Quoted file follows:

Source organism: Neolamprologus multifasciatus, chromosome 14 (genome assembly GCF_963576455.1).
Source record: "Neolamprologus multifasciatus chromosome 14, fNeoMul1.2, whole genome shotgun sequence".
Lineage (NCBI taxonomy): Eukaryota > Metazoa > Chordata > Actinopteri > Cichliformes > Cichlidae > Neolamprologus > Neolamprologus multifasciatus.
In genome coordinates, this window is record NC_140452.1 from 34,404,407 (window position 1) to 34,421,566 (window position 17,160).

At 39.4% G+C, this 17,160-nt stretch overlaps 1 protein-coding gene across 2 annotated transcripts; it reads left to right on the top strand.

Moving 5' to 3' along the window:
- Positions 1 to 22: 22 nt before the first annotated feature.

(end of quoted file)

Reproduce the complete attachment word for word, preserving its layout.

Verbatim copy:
Source organism: Neolamprologus multifasciatus, chromosome 14 (genome assembly GCF_963576455.1).
Source record: "Neolamprologus multifasciatus chromosome 14, fNeoMul1.2, whole genome shotgun sequence".
Lineage (NCBI taxonomy): Eukaryota > Metazoa > Chordata > Actinopteri > Cichliformes > Cichlidae > Neolamprologus > Neolamprologus multifasciatus.
In genome coordinates, this window is record NC_140452.1 from 34,404,407 (window position 1) to 34,421,566 (window position 17,160).

At 39.4% G+C, this 17,160-nt stretch overlaps 1 protein-coding gene across 2 annotated transcripts; it reads left to right on the top strand.

Moving 5' to 3' along the window:
- Positions 1 to 22: 22 nt before the first annotated feature.